drdarling16

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So this is probably a stupid question....

Like many here, I have a huge student loan debt, and many of them don't qualify for the REPAYE plan (unsubsidized, FFEL?). I was playing around with the repayment estimator and I found that about half of my loans qualify for it and half of them don't. Is there a way to use REPAYE on some loans and then IBR on the others? Loans around 270k with average 7.2 interest rate.

Also, how do you go about consolidating loans? I'm a psychiatry intern and I'm sure there are many jobs out there with loan forgiveness after residency, but I don't know if I should count on that. I know this topic has been discussed ad nauseam, but any advice is appreciated.
 

DrMidlife

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RangerBob

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I agree with DrMidline--consolidate the FFEL loans into the direct loan program, then you can enter REPAYE for all your loans. I'm not sure if you can actually have two repayment programs, so my guess is you'd have to use IBR if you don't.

If you've been making payments for a few years and are hoping for PSLF, then you need to think about things more carefully, as you'll lose all the eligible payments made on any loans consolidated as you now have a new loan.

I wouldn't count on any loan forgiveness, but hopefully something will be around, whether PSLF (unsure), or job-related (if it's in your contact, then that's the best since then you can count on it!). I think job-related payback programs (remember those are taxable as income) are getting more and more popular, so many jobs you apply for will have some loan payback programs. I just wouldn't count too much on them--maybe your job offers a bit, maybe none, but you won't know until you have an offer in your hand. And who knows what will happen with PSLF.
 
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drdarling16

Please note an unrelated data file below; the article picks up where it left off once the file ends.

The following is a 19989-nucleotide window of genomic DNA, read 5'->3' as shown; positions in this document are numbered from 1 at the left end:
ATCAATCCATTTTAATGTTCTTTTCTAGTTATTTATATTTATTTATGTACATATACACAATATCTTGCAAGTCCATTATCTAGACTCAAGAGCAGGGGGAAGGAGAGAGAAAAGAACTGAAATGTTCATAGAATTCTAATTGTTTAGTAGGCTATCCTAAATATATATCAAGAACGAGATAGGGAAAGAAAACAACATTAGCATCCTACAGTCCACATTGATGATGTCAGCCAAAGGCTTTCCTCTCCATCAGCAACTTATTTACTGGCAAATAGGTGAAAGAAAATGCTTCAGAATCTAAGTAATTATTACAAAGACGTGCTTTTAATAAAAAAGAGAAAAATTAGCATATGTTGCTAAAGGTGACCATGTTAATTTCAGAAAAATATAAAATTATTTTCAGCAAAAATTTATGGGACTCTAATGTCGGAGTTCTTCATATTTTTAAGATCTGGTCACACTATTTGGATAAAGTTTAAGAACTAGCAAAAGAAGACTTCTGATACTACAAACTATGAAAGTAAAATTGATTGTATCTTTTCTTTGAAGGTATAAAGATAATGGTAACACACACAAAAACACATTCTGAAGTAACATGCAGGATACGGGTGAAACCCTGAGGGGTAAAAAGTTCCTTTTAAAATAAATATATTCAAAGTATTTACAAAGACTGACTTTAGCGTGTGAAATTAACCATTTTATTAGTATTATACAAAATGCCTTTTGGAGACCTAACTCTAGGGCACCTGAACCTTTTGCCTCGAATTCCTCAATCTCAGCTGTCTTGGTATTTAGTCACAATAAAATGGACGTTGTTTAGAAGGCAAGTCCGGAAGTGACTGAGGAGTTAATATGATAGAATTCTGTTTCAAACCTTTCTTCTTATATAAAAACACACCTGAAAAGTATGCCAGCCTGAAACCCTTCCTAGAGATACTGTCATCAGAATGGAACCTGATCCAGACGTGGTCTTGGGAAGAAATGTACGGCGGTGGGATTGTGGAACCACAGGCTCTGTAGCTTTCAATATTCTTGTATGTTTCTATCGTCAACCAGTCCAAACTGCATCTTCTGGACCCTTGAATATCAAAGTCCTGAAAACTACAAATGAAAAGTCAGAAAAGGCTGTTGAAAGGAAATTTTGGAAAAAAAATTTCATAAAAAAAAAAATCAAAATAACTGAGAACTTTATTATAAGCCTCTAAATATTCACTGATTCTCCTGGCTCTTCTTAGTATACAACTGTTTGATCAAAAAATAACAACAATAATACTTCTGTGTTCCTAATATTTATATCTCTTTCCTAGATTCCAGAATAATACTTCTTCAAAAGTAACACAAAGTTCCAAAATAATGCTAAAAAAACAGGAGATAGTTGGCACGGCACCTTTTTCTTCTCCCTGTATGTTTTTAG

drdarling16

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Thanks for your replies,

I am currently in the income based repayment plan for which I haven't been making payments yet, but I have resubmitted my new income and will start making payments next month. It's not too bad ($456/month) but the multiple interest rates on all of the loans kind of make me nervous. I heard congress could change those interest rates at any time?

So if I consolidate into the federal loan program it will average my interest rates and add to the 8th of a percent? Some of my loan rates are super high at 8.5%. Is it smarter to go with a private company?
 

DrMidlife

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but the multiple interest rates on all of the loans kind of make me nervous. I heard congress could change those interest rates at any time?
The rates you have are the rates you keep. Congress can change rates for loans not yet issued.
So if I consolidate into the federal loan program it will average my interest rates and add to the 8th of a percent?
Yep, that's the price of admission to get all your loans into REPAYE. (I think consolidation is also required for PSLF - that info is easy to find.)
Some of my loan rates are super high at 8.5%. Is it smarter to go with a private company?
If you do a private consolidation you lose every last shred of help the government offers you. You lose IBR, REPAYE, PSLF and other acronyms. You are on your own to understand what that means. In other words, you'd have to be willing to be the grownup reading the fine print on promissory notes for private lenders. With the federal loans, you can reasonably assume that you have enough options to survive.
 

DrMidlife

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Also: vote. As in: for president, congress, governors, state legislatures. You should very much care about the details of student loan reform proposals. It's theoretically possible that federal refinancing would come along before you're out of residency. About a decade ago people were able to get rates like 1%, 3% on a consolidation, but that was back when debt levels were more like $100k total.